In any event, rather than write a long free form post that I hoped would spark the idea for my Melville paper I was putting off, I surfed the net for various third party blogger addons (like comments and a site counter) and began learning how to do some basic HTML to adjust my template. The layout of the site is essentially the same now as it was then, with only a few minor changes here and there.

Finley Wildlife Refuge - April 08

I eventually wrote my paper, but I really don't remember any of that. I do remember watching the bombs explode in the night over Baghdad on CNN, and noticing, as I walked back to the computer lab to print something out, how eerily quiet the streets of the town were. It appeared as if everyone except me, a couple of other students, and a bored lab attendant, were at home watching the Iraq war begin to unfold on the television. 9 p.m. might as well have been 3 a.m.

So, in an odd spirit of things, perhaps in the spirit of changes and transitions, this blog shares its fifth year anniversary with the Iraq War. Tonight, I finally updated some of the links in the sidebar, and removed the links and image tags for the third part blogging services that no longer exist. (Blogwise and Feedster are no more!) Furthermore, partially because this is an old HTML site that I am sure no longer meets any sort of web standards (if it even ever has!), and partially because I don't have the patience to learn how to fix it, the comments have been, well, completely borked. I've decided to take them offline. In its entire five year lifetime, my blog has had less than ten total comments anyway, so I don't think they'll be missed. But if anyone is really dying to say something to me, I still have my [contact] link at the top of the blog page.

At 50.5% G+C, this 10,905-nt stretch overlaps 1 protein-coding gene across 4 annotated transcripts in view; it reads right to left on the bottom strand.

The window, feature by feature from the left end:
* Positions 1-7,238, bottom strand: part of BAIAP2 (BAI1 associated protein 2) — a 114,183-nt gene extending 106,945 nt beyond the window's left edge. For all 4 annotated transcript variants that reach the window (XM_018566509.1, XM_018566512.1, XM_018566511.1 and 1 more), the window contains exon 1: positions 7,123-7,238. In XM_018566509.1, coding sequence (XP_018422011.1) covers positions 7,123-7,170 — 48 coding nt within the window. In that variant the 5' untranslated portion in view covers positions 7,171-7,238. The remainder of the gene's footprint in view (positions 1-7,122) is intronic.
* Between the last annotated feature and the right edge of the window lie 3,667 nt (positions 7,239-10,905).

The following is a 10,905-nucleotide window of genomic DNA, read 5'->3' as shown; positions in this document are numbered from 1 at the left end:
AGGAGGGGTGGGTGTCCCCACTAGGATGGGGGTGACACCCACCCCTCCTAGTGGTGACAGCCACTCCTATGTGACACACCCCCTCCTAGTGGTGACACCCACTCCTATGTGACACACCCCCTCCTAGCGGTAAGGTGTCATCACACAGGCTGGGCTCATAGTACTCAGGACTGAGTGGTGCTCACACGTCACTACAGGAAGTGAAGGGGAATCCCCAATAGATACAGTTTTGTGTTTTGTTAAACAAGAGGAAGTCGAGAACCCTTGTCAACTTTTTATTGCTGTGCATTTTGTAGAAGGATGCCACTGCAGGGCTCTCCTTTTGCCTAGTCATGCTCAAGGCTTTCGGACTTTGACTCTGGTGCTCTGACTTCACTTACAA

My current school issues are, for the most part, all worked out. I am in the right three classes that I need for this term, and the instructor that was seriously stressing me out last term is thankfully not teaching any of the classes I am now taking. His method of teaching did not mesh with my style of learning. During the very last session of that previous stress-inducing class, I literally held my head in my hands while I, and the rest of the class, listened to his tirade about why the majority of us were going to fail in school and later in our future jobs because we could not meet his ridiculous deadlines. I suppose this could have been his way of motivating us to work really hard and do well on the final, but it felt manipulative and condescending.